The inquest into the death of 29 people at Nakumatt Downtown, Nairobi, will continue on February 26 without delay.
The 12-year-old case was set for hearing before Milimani chief magistrate Francis Andayi yesterday, as reported by the Star Newspaper, but could not proceed after the lawyer holding a watching brief for Nakumatt failed to appear in court. The 29, among them five Nakummatt employees, died during the January 28, 2009 fire tragedy.
Investigating officer Emmanuel Ng’etich and a crime scene officer will be the last to testify. After investigations led by detective Ngetich, who is currently attached to the Nairobi Area DCI, it was recommended a public inquest be conducted in an open court.
During the last hearing, a senior officer from the Electrical engineering department of the old Ministry of Public Works completed his testimony.
In his evidence in chief, Danson M. Kimathi, who is a chief electrical engineering officer, produced a report of their findings. He told then-trial magistrate Kiarie Waweru, now a High Court judge, that the fire may have originated from fuel vapours or gas coming in contact with a hot exhaust pipe of a generator, or sparks emanating from contacts during a changeover from DC to AC could have ignited the hot vapours.
The witness told the court that on January 29, 2009, his boss instructed him and his colleagues to proceed to the scene at the junction of Kenyatta Avenue and Kimathi Street, Nairobi. They started investigating and later prepared the findings. Kimathi said he recommended that all building occupants should be trained on how to prevent or fight fires and vacate in case of emergencies.
Other recommendations included providing and appropriately stationing fire fighting equipment and advising security guards to make frequent visits to all places, and not sitting at one place.
The report also says fire alarm systems should be put in place to alert the occupants in case of emergency. And lastly, all exit doors should be locked in the open position and kept clear. So far, 11 witnesses, including Nakumatt Downtown director Atul Maganial Shah, have testified.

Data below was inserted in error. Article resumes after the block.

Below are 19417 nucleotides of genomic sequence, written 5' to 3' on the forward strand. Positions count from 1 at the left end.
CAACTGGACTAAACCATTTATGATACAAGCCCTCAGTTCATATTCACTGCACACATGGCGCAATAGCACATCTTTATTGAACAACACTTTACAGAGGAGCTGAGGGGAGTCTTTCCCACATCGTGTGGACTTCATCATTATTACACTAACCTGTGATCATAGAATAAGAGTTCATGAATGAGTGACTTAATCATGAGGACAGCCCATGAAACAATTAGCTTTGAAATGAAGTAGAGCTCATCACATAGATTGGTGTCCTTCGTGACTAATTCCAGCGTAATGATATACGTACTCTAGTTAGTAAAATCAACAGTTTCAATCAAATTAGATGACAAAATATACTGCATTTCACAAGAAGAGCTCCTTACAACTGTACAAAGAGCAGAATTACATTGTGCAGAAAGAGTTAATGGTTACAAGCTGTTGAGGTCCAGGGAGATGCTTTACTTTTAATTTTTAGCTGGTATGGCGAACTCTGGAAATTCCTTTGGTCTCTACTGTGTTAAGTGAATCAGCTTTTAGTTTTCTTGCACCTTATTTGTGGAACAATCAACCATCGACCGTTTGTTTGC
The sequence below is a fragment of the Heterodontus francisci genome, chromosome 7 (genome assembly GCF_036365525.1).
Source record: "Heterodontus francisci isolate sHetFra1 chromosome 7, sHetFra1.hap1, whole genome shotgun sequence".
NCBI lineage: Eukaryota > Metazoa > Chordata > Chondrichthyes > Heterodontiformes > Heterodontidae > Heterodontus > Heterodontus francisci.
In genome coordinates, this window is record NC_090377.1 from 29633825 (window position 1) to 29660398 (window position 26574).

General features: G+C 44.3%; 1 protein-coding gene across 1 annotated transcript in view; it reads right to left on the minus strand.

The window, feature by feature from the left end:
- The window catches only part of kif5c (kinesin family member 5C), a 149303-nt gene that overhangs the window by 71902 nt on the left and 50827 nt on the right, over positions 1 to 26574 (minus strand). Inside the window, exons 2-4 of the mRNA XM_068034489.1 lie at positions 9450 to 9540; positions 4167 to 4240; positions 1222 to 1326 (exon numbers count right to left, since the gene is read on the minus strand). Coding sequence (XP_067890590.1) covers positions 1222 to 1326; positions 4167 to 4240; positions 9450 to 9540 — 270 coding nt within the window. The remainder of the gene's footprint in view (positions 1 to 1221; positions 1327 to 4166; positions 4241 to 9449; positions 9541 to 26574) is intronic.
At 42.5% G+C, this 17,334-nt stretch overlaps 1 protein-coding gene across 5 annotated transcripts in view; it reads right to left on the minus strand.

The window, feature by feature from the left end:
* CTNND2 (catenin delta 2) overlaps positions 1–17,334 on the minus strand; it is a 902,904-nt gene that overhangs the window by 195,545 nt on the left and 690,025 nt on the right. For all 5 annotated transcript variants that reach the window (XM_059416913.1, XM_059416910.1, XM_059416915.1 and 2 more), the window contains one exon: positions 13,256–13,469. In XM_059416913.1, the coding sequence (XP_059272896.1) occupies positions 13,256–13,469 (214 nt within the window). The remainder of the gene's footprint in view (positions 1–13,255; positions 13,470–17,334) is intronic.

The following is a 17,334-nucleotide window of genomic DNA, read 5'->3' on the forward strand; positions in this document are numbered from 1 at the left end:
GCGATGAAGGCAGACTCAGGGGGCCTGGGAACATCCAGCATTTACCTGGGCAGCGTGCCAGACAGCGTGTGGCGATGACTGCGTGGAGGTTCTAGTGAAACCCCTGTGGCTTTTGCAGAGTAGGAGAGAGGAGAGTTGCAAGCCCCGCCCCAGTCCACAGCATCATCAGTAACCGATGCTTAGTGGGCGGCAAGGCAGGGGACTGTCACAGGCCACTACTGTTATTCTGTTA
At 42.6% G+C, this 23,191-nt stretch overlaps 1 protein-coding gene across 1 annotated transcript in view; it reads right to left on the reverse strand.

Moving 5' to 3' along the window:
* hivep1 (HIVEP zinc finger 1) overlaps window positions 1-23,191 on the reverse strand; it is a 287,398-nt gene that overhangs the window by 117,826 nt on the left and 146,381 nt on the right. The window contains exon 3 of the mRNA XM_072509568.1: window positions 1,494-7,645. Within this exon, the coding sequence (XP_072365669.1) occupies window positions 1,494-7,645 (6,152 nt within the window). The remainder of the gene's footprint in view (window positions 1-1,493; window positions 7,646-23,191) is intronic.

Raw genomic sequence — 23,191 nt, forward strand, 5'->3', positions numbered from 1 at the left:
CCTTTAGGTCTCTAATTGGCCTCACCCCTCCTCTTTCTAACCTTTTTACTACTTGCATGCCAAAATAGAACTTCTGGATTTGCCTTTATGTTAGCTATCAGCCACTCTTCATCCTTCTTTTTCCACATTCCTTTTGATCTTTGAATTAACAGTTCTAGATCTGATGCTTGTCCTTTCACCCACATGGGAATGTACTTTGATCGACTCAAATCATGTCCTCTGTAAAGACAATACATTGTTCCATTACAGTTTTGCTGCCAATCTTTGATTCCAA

According to the prosecution, on January 28, 2009, at about 2.30pm inside the supermarket, a smoke was seen emanating from the generator room which was stationed on the ground floor near the stairs which lead to a mezzanine floor. The witnesses told the court that the supermarket was a single-store building.
They said immediately thereafter, an explosion was heard which allegedly caused a blackout within the entire building. The court heard that workers made efforts to extinguish the fire but they were overwhelmed.
During the evacuation exercise, customers and employees who were at the ground floor managed to escape using the entrance and exit doors, but the fate of those who were upstairs on the mezzanine floor could not be immediately established.
They said that the supermarket management quickly contacted the city fire brigade who responded immediately. The court heard that even the combined force of at least 10 fire engines from the defunct Nairobi city council, the Kenya Air force, the Kenya Airports Authority, Nairobi fire services and the G.4.S Security firm to control the inferno was all in vain. Nearby streets were engulfed in the smoke, hence blurring vision.
The fire fighting exercise continued for three consecutive days without success. The 29 people were badly burnt and found upstairs on the mezzanine floor trapped in the debris.